Mini MP3 player comparisonReview date: 11 February 2003. Last modified 03-Dec-2011.
Here's how I want a digital audio player to work.
I want it to just plug into my computer, and show up as a plain old removable drive. I want to be able to copy files to it and from it - audio I want to play, or just data I want to move, using the player as a glorified floppy disk.
I do not want to have to use a Super Happy Fun Time interface, apparently created by the loser of a lengthy drinking game, to access the thing.
I especially don't want to have to stuff around with inane copy control technology that requires me to "check" files in and out, recompress my MP3s, and otherwise waste my time and mutilate my music in order to make technological visionaries feel less insecure.
If the digital audio player in question can be really small and neat, then that's good, too.
Here are a couple of gadgets that fit the bill.
This one is Creative's Nomad MuVo. It's a teeny little thing that comes with either 64Mb or 128Mb of built in flash RAM; those two versions will cost you $AU289.30 and $AU319, respectively, including delivery, from Aus PC Market here in Australia. So yes, you're a bit of a chump if you buy the 64Mb version.
As I write this, Creative in the USA are selling the 128Mb MuVo for $US149.99, and the 64Mb one for $US99.99.
The other player is...
Hm. Good question.
The worst thing about this player is figuring out what the heck to call it.
On the box, in the manual, in the software, it's "MP3 Player". Wow, I bet the marketing guys spent days on that one.
There's no product name. There's no manufacturer name. The box also says "Digital Audio Player" and "UFD + MP3" ("UFD" stands for "USB Flash Drive"). This does not help.
The box in question is, in its favour, pretty cool, with little inset magnets to keep the lid closed. But that doesn't help either.
Keep an eye on the names of the devices being detected when you plug this MP3 player in and it becomes apparent that it's based on a SigmaTel STMP3400 chip. But a fat lot of good that does you if you're trying to buy one of them.
If you live in Australia or New Zealand and want to buy one of these players - and, spoiling the surprise, I think a fair few people will, because as it turns out it's rather better than the MuVo, as well as being cheaper - then you can just go to Aus PC Market. Well, not any more you can't; this page is rather old now, and while AusPC sell a lot of MP3 players, they don't sell these models any more. In early 2003, the 128Mb model was $AU209, delivered.
What to look for if you're somewhere other than Australia, though?
In the first version of this review, I appealed loudly to readers to tell me if they saw this player anywhere, and many readers, may blessings be upon them, did.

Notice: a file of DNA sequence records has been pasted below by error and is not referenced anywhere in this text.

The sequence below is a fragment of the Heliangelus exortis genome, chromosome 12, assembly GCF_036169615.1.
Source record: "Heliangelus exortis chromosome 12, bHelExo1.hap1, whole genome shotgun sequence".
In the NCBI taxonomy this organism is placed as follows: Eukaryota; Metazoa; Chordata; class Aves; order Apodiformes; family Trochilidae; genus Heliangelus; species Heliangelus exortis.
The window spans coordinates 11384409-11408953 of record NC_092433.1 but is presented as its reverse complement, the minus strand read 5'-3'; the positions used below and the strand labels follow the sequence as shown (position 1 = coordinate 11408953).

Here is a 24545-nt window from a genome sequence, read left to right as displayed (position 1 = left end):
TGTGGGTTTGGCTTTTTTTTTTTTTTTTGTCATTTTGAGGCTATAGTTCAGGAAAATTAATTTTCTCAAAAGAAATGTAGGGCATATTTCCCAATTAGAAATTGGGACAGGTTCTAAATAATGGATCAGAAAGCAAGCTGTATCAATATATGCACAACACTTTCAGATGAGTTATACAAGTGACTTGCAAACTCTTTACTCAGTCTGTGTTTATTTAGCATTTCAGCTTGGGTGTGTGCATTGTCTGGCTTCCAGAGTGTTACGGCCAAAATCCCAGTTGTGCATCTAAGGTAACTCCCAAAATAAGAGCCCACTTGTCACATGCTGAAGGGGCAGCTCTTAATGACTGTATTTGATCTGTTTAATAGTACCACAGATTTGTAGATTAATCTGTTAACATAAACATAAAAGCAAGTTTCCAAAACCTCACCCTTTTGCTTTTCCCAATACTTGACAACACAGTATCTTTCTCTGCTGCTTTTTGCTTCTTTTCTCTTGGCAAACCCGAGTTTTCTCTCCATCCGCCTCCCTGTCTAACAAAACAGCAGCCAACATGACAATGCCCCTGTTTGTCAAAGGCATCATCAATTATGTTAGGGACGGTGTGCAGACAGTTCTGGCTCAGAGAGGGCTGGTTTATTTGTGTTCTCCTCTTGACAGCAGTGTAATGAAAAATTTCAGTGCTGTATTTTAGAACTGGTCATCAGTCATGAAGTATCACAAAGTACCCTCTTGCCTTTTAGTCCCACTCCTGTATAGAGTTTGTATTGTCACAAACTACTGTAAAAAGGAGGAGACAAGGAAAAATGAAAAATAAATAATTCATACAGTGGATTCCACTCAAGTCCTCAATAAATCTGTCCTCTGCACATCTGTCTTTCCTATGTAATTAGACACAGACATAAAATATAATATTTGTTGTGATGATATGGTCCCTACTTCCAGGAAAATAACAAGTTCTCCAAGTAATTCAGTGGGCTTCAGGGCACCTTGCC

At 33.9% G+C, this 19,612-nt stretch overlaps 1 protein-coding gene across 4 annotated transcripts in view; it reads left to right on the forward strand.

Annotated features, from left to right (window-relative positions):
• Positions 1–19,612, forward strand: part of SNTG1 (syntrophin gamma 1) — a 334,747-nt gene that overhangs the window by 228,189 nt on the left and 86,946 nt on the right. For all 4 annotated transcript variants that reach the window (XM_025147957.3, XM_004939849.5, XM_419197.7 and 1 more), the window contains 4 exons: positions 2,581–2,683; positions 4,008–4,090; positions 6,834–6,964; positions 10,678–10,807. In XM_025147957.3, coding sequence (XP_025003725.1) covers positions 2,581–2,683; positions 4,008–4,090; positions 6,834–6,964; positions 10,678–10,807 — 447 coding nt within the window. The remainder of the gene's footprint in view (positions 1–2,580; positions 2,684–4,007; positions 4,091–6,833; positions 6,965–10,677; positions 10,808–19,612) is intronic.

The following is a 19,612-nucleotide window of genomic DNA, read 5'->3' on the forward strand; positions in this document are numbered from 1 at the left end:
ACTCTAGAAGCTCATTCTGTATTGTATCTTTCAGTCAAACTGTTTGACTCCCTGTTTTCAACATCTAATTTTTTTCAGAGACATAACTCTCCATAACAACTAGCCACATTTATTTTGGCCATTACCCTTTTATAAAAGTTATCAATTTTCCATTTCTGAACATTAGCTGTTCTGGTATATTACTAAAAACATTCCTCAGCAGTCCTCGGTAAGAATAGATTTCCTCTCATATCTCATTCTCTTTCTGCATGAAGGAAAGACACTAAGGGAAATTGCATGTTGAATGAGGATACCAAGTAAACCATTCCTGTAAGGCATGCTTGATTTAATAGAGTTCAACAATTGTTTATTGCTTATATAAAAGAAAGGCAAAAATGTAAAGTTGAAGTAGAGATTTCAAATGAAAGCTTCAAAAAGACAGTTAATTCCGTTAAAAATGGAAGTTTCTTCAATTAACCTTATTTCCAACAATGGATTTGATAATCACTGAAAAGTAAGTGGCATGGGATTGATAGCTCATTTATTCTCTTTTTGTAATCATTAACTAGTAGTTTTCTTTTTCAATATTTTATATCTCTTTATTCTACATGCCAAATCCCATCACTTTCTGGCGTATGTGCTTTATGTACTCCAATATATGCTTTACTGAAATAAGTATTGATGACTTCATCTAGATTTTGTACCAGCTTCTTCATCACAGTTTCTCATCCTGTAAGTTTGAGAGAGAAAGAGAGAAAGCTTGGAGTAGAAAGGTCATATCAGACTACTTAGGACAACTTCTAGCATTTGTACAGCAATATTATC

Eventually, someone from SigmaTel, the company that made the decoder chip, weighed in. The mystery player is actually made by TGE (Tai Guen Enterprise) in Taiwan, who're also responsible for the various similar-but-different models out there, some of which I'll get to in a moment.
This information explains the 103 different names that these players have, but it isn't terribly useful to the end user, as nobody seems to retail MP3 players under the TGE name. Still, if you're talking to importers, there's some chance it'll ring a bell.
It would, by the way, appear that the MuVo's SigmaTel-powered too. It uses a STMP3410 variant. Various other big and small name players use SigmaTel chips as well, so this isn't an amazing coincidence.
Now, some other names under which you might find the MP-304. It's rebadged hither and yon, but one or more of the following names ought to match it wherever you live.
The Apacer Audio Steno shown on their Web site doesn't look like any of TGE's current players, but apparently there's a later model that's a dead ringer for the MP304.
And there's a JazPiper branded version, the "UBit".
The discussion thread on this page, where the player's being sold in Canada under another assumed name, suggests that it's actually a "WeWa WMP-300". WeWa seem to want to call it "Azoth". Fair enough. You can't say it's not an evocative name.
And then there's Chinese outfit Vion, whose Web site is currently sufficiently broken that it's hard to tell how similar their players actually are to this one.
US shoppers can buy the MP304 under the improbable "Cendyne Grüvstick" name.
I also found a pretty blooming close match in MPIO's DMK player. I'd be ready to believe that TGE makes that, too. The differences in this case aren't just cosmetic; the DMK has a 128 by 16 LCD, while the MP304 has a 96 by 26.
Enough, already. It's a TGE product, but nobody sells it that way.
For the purposes of this review, I have therefore decided to call the mystery player "George".